For these monks, terroir was not at first a matter of a specific climat, an individual, special vineyard site, rather they wanted to hear the voice of the land, which according to their beliefs, was itself the voice of god.
Why no blending? Because the hand of man would muddy the voice of the land, and so then the voice of god. What we have today, in the Mosel, the Cote d'Or, the Loire, and Champagne - we have this tremendous subdivision of the land. The impulse to divide and subdivide and subdivide again didn't come from commercial impulse. What are you going to do if you are intent on hearing the voice of god? You're going to pay attention. You're going to notice even the most minute differences. You're going to hear this voice, and see that it's different in one place, and different in another, and see in these differences proof of the existence of god.
A thousand years later, this sentiment has been codified in what we know as Burgundy today. The impulse to create is deep within us as human beings. The Cote d'Or is as much a monument as Stonehenge. We don't know why the people who created Stonehenge did it, but it was hardly the desire to see whether they could just balance some rocks.
This brings us to where we are now. Given what I just suggested, and back to my title, we live in a modern age. We live in a world of purported rationality. We believe in the scientific method, in cause and effect, in a world where we can test for this and look for that. I would suggest that this takes us only so far and no further.
It's not a coincidence that in Burgundy that you have the single largest cadre of people in Europe that believe in biodynamics. Ironically enough that's immaterial. These producers went to biodynamics trying to seek as little intervention as they believe is legitimate in the process of making wine. The challenge today is still the same challenge that the monks and nuns faced. The question of the here and now in the 21st century, is how do we arrive at the essential deference and humility that is required to create great Pinot Noir.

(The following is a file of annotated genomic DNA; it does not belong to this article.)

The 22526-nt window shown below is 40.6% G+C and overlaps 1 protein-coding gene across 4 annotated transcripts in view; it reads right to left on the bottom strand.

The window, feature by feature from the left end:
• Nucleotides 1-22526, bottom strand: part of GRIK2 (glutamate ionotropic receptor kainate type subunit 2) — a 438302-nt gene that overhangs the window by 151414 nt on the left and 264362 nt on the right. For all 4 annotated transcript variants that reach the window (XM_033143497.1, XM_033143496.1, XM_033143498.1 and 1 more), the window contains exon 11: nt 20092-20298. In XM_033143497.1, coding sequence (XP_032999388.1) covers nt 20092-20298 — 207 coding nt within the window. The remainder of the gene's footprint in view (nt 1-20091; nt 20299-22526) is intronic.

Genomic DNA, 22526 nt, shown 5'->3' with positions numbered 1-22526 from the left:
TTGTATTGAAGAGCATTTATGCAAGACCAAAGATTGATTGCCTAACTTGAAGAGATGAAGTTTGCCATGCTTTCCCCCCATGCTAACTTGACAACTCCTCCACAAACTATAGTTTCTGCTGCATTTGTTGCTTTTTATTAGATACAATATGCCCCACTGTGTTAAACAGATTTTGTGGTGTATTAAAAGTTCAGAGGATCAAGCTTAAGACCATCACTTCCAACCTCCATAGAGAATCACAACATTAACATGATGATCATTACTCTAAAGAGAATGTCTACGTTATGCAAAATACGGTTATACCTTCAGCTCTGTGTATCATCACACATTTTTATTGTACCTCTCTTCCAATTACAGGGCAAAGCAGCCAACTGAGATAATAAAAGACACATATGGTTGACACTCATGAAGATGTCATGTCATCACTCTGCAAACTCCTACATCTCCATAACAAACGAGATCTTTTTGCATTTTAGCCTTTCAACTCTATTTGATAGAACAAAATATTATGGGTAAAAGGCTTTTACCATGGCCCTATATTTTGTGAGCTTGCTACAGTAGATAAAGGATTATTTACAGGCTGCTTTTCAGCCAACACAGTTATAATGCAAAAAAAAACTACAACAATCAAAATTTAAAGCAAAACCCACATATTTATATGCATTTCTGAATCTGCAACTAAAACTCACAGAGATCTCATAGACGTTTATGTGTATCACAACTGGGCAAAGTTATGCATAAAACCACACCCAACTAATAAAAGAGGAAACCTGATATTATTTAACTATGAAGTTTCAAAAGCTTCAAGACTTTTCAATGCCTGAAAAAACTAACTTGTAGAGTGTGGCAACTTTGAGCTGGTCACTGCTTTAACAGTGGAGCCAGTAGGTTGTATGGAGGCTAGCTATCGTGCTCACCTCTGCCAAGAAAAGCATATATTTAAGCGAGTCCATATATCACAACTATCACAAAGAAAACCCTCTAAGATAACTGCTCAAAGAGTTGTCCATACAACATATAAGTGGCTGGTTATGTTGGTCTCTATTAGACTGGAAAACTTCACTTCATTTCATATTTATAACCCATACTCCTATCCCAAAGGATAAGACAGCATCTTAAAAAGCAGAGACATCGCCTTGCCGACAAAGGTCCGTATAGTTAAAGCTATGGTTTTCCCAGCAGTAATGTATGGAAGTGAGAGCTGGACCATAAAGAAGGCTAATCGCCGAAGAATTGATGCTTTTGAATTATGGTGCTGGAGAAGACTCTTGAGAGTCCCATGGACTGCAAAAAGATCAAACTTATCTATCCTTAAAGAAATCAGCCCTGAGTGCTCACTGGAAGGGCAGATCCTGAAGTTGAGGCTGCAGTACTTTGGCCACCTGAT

Burgundy has something that no other region has yet achieved. This achievement simply put, is that in Burgundy two plus two equals five. How did they get that other one? How did they find it, how did they achieve it?
In all my travels - I can say I've been to every major Pinot venue in the world - At best, two and two equals four. It's now the one, that everyone, and most certainly New Zealand, has to look for.
Modern science has taken all the wine regions of the world forward (including Burgundy) at an accelerated velocity. But only to the point that two and two is four. In the early days 2 and 2 ended up being three. To get to four is certainly no small achievement.
It's amazing what's happened here, in Oregon, and in California. I've been writing now for 36 years. I remember a time when people were telling me that there was no way that California could make great Pinot Noir. They were totally wrong, and mostly thanks to the folks at the august U.C. Davis. In their sagacious wisdom the professors there had created a map of all the potential wine growing regions in the state, carefully mapped to temperatures and climate that divide the world into numbered regions based on the concept of growing degree days.